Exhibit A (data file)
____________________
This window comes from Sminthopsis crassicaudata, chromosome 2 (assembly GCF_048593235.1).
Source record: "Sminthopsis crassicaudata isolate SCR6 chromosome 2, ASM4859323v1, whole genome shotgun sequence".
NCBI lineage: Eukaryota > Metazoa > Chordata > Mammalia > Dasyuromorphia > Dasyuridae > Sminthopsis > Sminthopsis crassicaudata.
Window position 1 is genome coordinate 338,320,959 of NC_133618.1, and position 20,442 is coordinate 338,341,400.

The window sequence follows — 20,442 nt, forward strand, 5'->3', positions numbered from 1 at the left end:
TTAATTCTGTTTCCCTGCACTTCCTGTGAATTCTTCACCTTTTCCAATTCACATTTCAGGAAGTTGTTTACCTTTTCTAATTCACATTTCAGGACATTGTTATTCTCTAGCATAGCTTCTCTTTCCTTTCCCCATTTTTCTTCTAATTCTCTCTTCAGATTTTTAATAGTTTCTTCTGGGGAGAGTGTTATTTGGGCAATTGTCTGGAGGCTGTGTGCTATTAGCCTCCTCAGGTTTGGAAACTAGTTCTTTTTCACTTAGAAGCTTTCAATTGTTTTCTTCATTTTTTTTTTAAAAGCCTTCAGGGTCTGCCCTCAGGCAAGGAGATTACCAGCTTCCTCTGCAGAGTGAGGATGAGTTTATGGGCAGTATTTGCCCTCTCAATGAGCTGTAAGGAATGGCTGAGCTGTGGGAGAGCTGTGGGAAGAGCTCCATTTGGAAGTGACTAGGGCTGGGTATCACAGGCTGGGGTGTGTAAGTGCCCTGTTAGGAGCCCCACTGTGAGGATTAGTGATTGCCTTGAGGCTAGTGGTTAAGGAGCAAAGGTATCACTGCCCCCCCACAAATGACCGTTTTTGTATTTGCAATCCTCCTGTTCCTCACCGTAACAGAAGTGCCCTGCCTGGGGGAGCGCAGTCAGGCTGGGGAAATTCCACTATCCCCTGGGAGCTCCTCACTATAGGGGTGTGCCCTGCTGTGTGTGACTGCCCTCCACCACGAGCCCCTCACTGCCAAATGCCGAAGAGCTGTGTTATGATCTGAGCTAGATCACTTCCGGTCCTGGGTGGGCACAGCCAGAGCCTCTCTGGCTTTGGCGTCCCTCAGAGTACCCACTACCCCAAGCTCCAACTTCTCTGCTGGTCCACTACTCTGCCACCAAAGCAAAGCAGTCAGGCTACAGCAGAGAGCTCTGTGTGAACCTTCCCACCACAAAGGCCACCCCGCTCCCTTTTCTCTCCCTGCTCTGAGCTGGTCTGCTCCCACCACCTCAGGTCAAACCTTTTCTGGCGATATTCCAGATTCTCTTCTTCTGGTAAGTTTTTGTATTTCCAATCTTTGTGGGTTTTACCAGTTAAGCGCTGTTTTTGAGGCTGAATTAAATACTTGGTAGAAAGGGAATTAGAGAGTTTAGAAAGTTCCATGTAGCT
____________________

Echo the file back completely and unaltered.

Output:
This window comes from Sminthopsis crassicaudata, chromosome 2 (assembly GCF_048593235.1).
Source record: "Sminthopsis crassicaudata isolate SCR6 chromosome 2, ASM4859323v1, whole genome shotgun sequence".
NCBI lineage: Eukaryota > Metazoa > Chordata > Mammalia > Dasyuromorphia > Dasyuridae > Sminthopsis > Sminthopsis crassicaudata.
Window position 1 is genome coordinate 338,320,959 of NC_133618.1, and position 20,442 is coordinate 338,341,400.

The window sequence follows — 20,442 nt, forward strand, 5'->3', positions numbered from 1 at the left end:
TTAATTCTGTTTCCCTGCACTTCCTGTGAATTCTTCACCTTTTCCAATTCACATTTCAGGAAGTTGTTTACCTTTTCTAATTCACATTTCAGGACATTGTTATTCTCTAGCATAGCTTCTCTTTCCTTTCCCCATTTTTCTTCTAATTCTCTCTTCAGATTTTTAATAGTTTCTTCTGGGGAGAGTGTTATTTGGGCAATTGTCTGGAGGCTGTGTGCTATTAGCCTCCTCAGGTTTGGAAACTAGTTCTTTTTCACTTAGAAGCTTTCAATTGTTTTCTTCATTTTTTTTTTAAAAGCCTTCAGGGTCTGCCCTCAGGCAAGGAGATTACCAGCTTCCTCTGCAGAGTGAGGATGAGTTTATGGGCAGTATTTGCCCTCTCAATGAGCTGTAAGGAATGGCTGAGCTGTGGGAGAGCTGTGGGAAGAGCTCCATTTGGAAGTGACTAGGGCTGGGTATCACAGGCTGGGGTGTGTAAGTGCCCTGTTAGGAGCCCCACTGTGAGGATTAGTGATTGCCTTGAGGCTAGTGGTTAAGGAGCAAAGGTATCACTGCCCCCCCACAAATGACCGTTTTTGTATTTGCAATCCTCCTGTTCCTCACCGTAACAGAAGTGCCCTGCCTGGGGGAGCGCAGTCAGGCTGGGGAAATTCCACTATCCCCTGGGAGCTCCTCACTATAGGGGTGTGCCCTGCTGTGTGTGACTGCCCTCCACCACGAGCCCCTCACTGCCAAATGCCGAAGAGCTGTGTTATGATCTGAGCTAGATCACTTCCGGTCCTGGGTGGGCACAGCCAGAGCCTCTCTGGCTTTGGCGTCCCTCAGAGTACCCACTACCCCAAGCTCCAACTTCTCTGCTGGTCCACTACTCTGCCACCAAAGCAAAGCAGTCAGGCTACAGCAGAGAGCTCTGTGTGAACCTTCCCACCACAAAGGCCACCCCGCTCCCTTTTCTCTCCCTGCTCTGAGCTGGTCTGCTCCCACCACCTCAGGTCAAACCTTTTCTGGCGATATTCCAGATTCTCTTCTTCTGGTAAGTTTTTGTATTTCCAATCTTTGTGGGTTTTACCAGTTAAGCGCTGTTTTTGAGGCTGAATTAAATACTTGGTAGAAAGGGAATTAGAGAGTTTAGAAAGTTCCATGTAGCT